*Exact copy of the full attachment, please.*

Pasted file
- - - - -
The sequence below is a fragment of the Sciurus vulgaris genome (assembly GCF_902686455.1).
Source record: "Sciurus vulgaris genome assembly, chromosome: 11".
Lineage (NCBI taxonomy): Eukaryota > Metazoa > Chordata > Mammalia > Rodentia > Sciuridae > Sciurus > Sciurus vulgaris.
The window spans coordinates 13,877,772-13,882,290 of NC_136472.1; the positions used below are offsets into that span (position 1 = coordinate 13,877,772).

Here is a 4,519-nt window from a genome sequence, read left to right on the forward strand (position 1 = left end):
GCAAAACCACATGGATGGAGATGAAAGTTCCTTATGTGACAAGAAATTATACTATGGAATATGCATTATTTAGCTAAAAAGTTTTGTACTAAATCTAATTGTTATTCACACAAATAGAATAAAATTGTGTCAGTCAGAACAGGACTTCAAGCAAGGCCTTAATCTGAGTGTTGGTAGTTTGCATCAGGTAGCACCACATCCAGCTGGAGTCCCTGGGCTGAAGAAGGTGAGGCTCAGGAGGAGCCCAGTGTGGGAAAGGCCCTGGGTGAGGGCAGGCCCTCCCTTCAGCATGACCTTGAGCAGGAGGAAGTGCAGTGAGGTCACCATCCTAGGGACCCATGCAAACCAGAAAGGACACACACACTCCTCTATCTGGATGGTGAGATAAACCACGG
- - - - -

The sequence below is a fragment of the Sciurus vulgaris genome (assembly GCF_902686455.1).
Source record: "Sciurus vulgaris genome assembly, chromosome: 11".
Lineage (NCBI taxonomy): Eukaryota > Metazoa > Chordata > Mammalia > Rodentia > Sciuridae > Sciurus > Sciurus vulgaris.
The window spans coordinates 13,877,772-13,882,290 of NC_136472.1; the positions used below are offsets into that span (position 1 = coordinate 13,877,772).

Here is a 4,519-nt window from a genome sequence, read left to right on the forward strand (position 1 = left end):
GCAAAACCACATGGATGGAGATGAAAGTTCCTTATGTGACAAGAAATTATACTATGGAATATGCATTATTTAGCTAAAAAGTTTTGTACTAAATCTAATTGTTATTCACACAAATAGAATAAAATTGTGTCAGTCAGAACAGGACTTCAAGCAAGGCCTTAATCTGAGTGTTGGTAGTTTGCATCAGGTAGCACCACATCCAGCTGGAGTCCCTGGGCTGAAGAAGGTGAGGCTCAGGAGGAGCCCAGTGTGGGAAAGGCCCTGGGTGAGGGCAGGCCCTCCCTTCAGCATGACCTTGAGCAGGAGGAAGTGCAGTGAGGTCACCATCCTAGGGACCCATGCAAACCAGAAAGGACACACACACTCCTCTATCTGGATGGTGAGATAAACCACGG